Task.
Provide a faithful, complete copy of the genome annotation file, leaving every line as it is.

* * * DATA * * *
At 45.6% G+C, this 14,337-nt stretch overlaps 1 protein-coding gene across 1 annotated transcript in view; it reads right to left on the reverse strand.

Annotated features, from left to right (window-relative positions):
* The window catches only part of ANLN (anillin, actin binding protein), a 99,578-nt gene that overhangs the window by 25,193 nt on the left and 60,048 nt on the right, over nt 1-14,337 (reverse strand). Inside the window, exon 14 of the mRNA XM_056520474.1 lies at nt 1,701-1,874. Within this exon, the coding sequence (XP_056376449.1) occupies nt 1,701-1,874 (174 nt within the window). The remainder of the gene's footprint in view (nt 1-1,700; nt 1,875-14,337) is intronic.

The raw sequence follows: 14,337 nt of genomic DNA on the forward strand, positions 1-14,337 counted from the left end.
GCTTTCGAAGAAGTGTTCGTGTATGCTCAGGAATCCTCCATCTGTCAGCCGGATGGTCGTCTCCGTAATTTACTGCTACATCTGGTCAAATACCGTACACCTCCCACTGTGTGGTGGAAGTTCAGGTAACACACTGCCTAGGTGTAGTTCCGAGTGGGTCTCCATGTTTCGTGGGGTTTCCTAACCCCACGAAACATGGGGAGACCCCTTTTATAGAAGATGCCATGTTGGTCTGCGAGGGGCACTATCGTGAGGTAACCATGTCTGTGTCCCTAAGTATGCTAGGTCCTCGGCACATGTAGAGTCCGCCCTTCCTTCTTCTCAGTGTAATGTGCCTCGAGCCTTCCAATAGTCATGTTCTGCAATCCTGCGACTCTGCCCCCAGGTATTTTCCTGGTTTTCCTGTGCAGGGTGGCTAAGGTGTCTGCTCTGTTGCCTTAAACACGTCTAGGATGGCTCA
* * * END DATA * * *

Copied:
At 45.6% G+C, this 14,337-nt stretch overlaps 1 protein-coding gene across 1 annotated transcript in view; it reads right to left on the reverse strand.

Annotated features, from left to right (window-relative positions):
* The window catches only part of ANLN (anillin, actin binding protein), a 99,578-nt gene that overhangs the window by 25,193 nt on the left and 60,048 nt on the right, over nt 1-14,337 (reverse strand). Inside the window, exon 14 of the mRNA XM_056520474.1 lies at nt 1,701-1,874. Within this exon, the coding sequence (XP_056376449.1) occupies nt 1,701-1,874 (174 nt within the window). The remainder of the gene's footprint in view (nt 1-1,700; nt 1,875-14,337) is intronic.

The raw sequence follows: 14,337 nt of genomic DNA on the forward strand, positions 1-14,337 counted from the left end.
GCTTTCGAAGAAGTGTTCGTGTATGCTCAGGAATCCTCCATCTGTCAGCCGGATGGTCGTCTCCGTAATTTACTGCTACATCTGGTCAAATACCGTACACCTCCCACTGTGTGGTGGAAGTTCAGGTAACACACTGCCTAGGTGTAGTTCCGAGTGGGTCTCCATGTTTCGTGGGGTTTCCTAACCCCACGAAACATGGGGAGACCCCTTTTATAGAAGATGCCATGTTGGTCTGCGAGGGGCACTATCGTGAGGTAACCATGTCTGTGTCCCTAAGTATGCTAGGTCCTCGGCACATGTAGAGTCCGCCCTTCCTTCTTCTCAGTGTAATGTGCCTCGAGCCTTCCAATAGTCATGTTCTGCAATCCTGCGACTCTGCCCCCAGGTATTTTCCTGGTTTTCCTGTGCAGGGTGGCTAAGGTGTCTGCTCTGTTGCCTTAAACACGTCTAGGATGGCTCA